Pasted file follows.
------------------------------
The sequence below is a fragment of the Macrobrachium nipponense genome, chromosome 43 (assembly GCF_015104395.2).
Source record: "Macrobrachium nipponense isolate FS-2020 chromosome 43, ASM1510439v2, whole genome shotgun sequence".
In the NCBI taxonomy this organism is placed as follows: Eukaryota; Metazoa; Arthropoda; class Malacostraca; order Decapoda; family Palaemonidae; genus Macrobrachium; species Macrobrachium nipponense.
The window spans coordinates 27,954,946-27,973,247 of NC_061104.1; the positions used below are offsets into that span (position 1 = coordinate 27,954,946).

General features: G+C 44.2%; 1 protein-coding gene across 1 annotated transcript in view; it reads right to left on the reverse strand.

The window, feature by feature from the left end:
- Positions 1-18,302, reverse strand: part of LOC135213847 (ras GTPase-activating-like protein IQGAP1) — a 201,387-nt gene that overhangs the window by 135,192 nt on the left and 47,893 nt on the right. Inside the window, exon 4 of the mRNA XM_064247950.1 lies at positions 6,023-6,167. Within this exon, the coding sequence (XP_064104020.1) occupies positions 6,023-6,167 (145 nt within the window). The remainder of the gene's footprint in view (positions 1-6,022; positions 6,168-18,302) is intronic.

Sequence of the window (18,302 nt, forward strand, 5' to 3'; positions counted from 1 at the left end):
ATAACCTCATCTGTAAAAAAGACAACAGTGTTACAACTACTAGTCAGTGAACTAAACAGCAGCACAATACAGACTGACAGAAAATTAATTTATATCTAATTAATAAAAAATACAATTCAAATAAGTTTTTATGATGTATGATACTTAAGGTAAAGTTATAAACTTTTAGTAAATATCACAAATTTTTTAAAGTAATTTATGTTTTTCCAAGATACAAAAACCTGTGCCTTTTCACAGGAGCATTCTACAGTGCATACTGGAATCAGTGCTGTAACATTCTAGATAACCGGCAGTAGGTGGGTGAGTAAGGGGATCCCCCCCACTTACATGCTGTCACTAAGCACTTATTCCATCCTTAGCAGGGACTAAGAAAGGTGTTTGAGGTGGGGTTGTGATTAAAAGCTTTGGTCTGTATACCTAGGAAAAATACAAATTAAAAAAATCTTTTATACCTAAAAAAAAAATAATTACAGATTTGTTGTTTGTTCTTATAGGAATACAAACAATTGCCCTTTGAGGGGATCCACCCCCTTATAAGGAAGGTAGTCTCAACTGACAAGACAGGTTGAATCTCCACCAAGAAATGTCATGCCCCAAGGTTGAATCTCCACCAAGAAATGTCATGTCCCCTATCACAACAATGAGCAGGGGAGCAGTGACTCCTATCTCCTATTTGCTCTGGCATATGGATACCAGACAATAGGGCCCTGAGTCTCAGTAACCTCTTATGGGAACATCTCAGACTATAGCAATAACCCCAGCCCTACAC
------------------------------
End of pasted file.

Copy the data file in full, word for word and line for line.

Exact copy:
The sequence below is a fragment of the Macrobrachium nipponense genome, chromosome 43 (assembly GCF_015104395.2).
Source record: "Macrobrachium nipponense isolate FS-2020 chromosome 43, ASM1510439v2, whole genome shotgun sequence".
In the NCBI taxonomy this organism is placed as follows: Eukaryota; Metazoa; Arthropoda; class Malacostraca; order Decapoda; family Palaemonidae; genus Macrobrachium; species Macrobrachium nipponense.
The window spans coordinates 27,954,946-27,973,247 of NC_061104.1; the positions used below are offsets into that span (position 1 = coordinate 27,954,946).

General features: G+C 44.2%; 1 protein-coding gene across 1 annotated transcript in view; it reads right to left on the reverse strand.

The window, feature by feature from the left end:
- Positions 1-18,302, reverse strand: part of LOC135213847 (ras GTPase-activating-like protein IQGAP1) — a 201,387-nt gene that overhangs the window by 135,192 nt on the left and 47,893 nt on the right. Inside the window, exon 4 of the mRNA XM_064247950.1 lies at positions 6,023-6,167. Within this exon, the coding sequence (XP_064104020.1) occupies positions 6,023-6,167 (145 nt within the window). The remainder of the gene's footprint in view (positions 1-6,022; positions 6,168-18,302) is intronic.

Sequence of the window (18,302 nt, forward strand, 5' to 3'; positions counted from 1 at the left end):
ATAACCTCATCTGTAAAAAAGACAACAGTGTTACAACTACTAGTCAGTGAACTAAACAGCAGCACAATACAGACTGACAGAAAATTAATTTATATCTAATTAATAAAAAATACAATTCAAATAAGTTTTTATGATGTATGATACTTAAGGTAAAGTTATAAACTTTTAGTAAATATCACAAATTTTTTAAAGTAATTTATGTTTTTCCAAGATACAAAAACCTGTGCCTTTTCACAGGAGCATTCTACAGTGCATACTGGAATCAGTGCTGTAACATTCTAGATAACCGGCAGTAGGTGGGTGAGTAAGGGGATCCCCCCCACTTACATGCTGTCACTAAGCACTTATTCCATCCTTAGCAGGGACTAAGAAAGGTGTTTGAGGTGGGGTTGTGATTAAAAGCTTTGGTCTGTATACCTAGGAAAAATACAAATTAAAAAAATCTTTTATACCTAAAAAAAAAATAATTACAGATTTGTTGTTTGTTCTTATAGGAATACAAACAATTGCCCTTTGAGGGGATCCACCCCCTTATAAGGAAGGTAGTCTCAACTGACAAGACAGGTTGAATCTCCACCAAGAAATGTCATGCCCCAAGGTTGAATCTCCACCAAGAAATGTCATGTCCCCTATCACAACAATGAGCAGGGGAGCAGTGACTCCTATCTCCTATTTGCTCTGGCATATGGATACCAGACAATAGGGCCCTGAGTCTCAGTAACCTCTTATGGGAACATCTCAGACTATAGCAATAACCCCAGCCCTACAC